By Howard Schneider, Washington
Tax cuts, deregulation and more federal spending advocated by the incoming Trump administration are a classic remedy for economic stagnation and long unemployment lines.
But that medicine may be too strong for an economy that has grown for eight years, with wages now rising and the jobless rate near what many economists consider “full” employment.
A Reuters analysis of regional jobs data and historic trends suggests that stimulus could boost demand for workers in areas where labor is already tight. That in turn, could stoke inflation, force the Federal Reserve to raise rates faster than expected, and make recession a greater threat. (Graphic: tmsnrt.rs/2jnYC9V)
What the country needs now, labor economists and Fed officials say, is small-bore surgery – policies focused on depressed regions in its rural areas and industrial heartland, which fell out of sync with the global economy and emerged as Donald Trump’s power base, helping him win the presidency.
“When you think of what Trump is inheriting, it is an economy in which much of the recent crisis has been solved,” said Jed Kolko, chief economist for the job site indeed.com.
“The challenges that remain are the ones that are harder to fix,” he said, citing as examples the decline of the nation’s coal belt or the rise in drug abuse in “middle America’s” depressed communities.
Trump takes office on Friday promising to strengthen the middle class and put millions of sidelined workers back to work by spending big on the nation’s aging infrastructure, playing tough on trade, and cutting taxes to spur investment.
There is an argument to be made about using a burst of spending to give the economy a jolt after a long spell of tepid growth that has rarely exceeded 2 percent.
TOO MUCH GROWTH?
Yet Fed officials are increasingly worried that since the U.S. economy is already performing close to its potential, such a growth spurt could lead to labor shortages, unsustainable wage hikes and too much rather than too little inflation.
In the weeks since the Nov. 8 election, the focus of central bankers has shifted from how to parse out gradual rate increases that could sustain unemployment around its current levels, to the risks of growth that comes on too fast.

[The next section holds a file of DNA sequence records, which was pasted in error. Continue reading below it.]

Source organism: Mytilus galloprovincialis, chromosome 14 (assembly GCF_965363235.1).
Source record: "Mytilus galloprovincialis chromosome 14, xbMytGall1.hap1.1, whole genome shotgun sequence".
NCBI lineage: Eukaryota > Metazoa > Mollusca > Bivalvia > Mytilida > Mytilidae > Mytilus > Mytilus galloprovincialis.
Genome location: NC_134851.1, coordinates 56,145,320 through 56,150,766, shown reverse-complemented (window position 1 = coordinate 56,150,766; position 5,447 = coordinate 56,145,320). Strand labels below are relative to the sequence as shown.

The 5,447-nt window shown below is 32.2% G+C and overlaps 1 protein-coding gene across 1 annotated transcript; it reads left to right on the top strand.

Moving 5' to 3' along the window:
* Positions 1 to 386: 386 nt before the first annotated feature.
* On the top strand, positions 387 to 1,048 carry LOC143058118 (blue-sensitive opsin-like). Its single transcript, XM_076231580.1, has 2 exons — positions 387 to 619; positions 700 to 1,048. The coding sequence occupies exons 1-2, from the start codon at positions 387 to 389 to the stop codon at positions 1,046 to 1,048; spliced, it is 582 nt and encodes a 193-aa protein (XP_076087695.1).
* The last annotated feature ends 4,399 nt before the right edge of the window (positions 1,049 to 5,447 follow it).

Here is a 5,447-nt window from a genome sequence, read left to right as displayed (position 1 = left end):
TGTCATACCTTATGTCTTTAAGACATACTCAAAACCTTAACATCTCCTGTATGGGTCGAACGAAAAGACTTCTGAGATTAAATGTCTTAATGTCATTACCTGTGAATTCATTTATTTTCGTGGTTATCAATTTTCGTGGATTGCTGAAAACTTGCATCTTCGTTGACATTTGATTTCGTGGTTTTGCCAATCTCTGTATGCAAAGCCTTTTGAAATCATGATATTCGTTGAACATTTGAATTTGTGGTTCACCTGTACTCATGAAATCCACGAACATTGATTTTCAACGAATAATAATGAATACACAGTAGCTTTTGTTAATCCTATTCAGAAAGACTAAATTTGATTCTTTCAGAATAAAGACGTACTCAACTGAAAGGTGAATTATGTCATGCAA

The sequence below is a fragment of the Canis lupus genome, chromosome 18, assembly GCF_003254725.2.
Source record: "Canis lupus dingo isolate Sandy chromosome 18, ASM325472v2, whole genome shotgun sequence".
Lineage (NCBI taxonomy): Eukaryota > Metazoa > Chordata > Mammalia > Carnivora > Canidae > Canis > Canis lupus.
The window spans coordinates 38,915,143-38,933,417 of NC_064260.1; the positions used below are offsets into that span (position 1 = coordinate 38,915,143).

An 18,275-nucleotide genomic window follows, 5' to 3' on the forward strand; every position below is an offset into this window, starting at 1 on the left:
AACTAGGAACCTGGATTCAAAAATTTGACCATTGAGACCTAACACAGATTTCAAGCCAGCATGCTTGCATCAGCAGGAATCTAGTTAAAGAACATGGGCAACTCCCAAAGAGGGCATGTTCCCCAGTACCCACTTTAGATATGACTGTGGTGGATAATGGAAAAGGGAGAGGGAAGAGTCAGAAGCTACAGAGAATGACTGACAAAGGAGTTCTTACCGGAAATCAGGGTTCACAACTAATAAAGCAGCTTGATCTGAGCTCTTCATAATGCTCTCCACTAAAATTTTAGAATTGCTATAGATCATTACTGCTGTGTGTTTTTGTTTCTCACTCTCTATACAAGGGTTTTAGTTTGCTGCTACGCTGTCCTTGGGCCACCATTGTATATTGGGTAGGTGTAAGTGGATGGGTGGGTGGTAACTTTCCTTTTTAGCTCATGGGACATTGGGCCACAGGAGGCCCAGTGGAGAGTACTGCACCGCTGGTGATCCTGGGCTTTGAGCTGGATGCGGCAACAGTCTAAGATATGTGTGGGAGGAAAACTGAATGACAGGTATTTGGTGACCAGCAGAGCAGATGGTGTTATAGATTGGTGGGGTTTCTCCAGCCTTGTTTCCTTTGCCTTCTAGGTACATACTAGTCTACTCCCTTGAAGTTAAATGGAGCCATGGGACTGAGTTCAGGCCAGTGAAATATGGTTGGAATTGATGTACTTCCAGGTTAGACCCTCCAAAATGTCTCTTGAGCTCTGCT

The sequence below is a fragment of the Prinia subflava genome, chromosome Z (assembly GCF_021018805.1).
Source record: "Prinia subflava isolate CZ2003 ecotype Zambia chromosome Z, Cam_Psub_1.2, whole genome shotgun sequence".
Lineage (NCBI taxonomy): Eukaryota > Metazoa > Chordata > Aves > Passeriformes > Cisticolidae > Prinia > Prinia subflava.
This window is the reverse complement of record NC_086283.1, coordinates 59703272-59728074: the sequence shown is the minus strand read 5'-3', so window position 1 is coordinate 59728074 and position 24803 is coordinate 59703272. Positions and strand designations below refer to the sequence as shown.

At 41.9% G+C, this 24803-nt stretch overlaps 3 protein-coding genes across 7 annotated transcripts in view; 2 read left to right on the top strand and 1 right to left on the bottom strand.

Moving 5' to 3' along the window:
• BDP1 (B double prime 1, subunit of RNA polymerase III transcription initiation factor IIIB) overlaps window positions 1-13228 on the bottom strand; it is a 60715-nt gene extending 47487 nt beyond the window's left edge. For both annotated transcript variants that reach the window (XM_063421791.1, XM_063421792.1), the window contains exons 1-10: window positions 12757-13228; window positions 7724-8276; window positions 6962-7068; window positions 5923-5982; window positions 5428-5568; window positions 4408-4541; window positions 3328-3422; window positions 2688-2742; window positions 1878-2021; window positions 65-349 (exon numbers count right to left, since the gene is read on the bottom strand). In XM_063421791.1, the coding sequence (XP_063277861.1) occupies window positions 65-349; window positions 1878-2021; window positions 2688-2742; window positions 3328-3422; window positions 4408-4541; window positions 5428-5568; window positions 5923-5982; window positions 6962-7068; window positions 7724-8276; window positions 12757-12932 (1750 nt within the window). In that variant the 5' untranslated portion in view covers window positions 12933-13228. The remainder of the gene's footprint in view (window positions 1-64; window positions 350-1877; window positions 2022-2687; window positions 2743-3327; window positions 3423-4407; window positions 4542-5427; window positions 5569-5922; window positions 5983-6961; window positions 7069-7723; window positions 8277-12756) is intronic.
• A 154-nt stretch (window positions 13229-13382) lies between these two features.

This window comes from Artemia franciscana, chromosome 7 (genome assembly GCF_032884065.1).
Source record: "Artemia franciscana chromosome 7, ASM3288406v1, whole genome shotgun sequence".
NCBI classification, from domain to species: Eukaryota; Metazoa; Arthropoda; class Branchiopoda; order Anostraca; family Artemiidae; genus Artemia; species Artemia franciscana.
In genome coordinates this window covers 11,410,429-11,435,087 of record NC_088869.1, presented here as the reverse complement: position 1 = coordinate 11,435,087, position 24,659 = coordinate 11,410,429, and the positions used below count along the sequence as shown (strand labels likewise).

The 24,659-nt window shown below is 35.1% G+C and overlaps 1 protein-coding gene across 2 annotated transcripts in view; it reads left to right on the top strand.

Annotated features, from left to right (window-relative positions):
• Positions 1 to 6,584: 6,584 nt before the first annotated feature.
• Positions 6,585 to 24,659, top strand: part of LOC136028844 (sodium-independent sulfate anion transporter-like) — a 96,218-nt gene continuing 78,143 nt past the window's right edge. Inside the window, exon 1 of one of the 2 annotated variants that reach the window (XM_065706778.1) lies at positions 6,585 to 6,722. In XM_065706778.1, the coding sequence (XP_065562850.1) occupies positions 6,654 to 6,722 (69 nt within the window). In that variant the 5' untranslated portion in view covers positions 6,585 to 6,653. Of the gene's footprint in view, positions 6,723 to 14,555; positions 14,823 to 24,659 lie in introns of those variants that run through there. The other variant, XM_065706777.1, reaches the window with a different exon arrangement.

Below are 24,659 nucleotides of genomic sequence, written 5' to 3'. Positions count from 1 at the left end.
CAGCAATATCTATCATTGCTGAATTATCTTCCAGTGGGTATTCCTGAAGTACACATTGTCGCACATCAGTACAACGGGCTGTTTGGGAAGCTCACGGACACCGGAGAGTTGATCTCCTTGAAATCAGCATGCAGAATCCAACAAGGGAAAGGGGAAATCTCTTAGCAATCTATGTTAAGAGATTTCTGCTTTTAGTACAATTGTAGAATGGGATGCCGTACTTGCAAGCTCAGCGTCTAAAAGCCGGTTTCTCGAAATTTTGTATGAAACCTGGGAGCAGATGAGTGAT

The periods where unemployment has gone too low, without a Fed response, “have ended in some kind of recession,” Atlanta Federal Reserve bank president Dennis Lockhart said in Naples, Florida, last week.
Uncertainty as to how far the jobless rate can drop could make the central bank wait for too long or slam on the brakes too hard, Lockhart said.
The current jobless rate of 4.7 percent is roughly in line with what Fed Chair Janet Yellen cited as full employment in remarks this week in which she also mentioned the risk of recession if the Fed had to raise rates too fast. [nL1N1F82ER].
Trump has dismissed the official jobless figure, saying it overlooks millions of Americans who have stopped looking for work and who he feels could be brought back to the job market with hundreds of billions of dollars in public projects and private investment.
Some economists seem to agree, citing estimates of the number of sidelined workers as evidence the labor market has more slack than the headline numbers might suggest, and that the Fed thus has more policy leeway.
Out of about 61 million men in the prime working years between 25 and 54, 88 percent were working or looking for work in 2015 compared with 94 percent in 1978. That means there would be over two million more men in the labor pool today if their participation held at an average rate for that entire period.
However, a Reuters analysis of state-level employment data suggests there may be industry- or region-specific reasons why that army cannot be readily mobilized. Past economic cycles also suggest even keeping the jobless rate where it is will be a challenge.
Jobs data show deep regional differences, reflecting shifts in industries and populations that a one-size-fits-all strategy is ill-equipped to address.
For example, labor market participation of prime working age men in Iowa has fallen just 2.2 percentage points since 1978; by contrast it tumbled 12 percentage points in Kentucky as a result of the coal industry’s decline.
Some parts of the country are already struggling with labor shortages, while others remain depressed.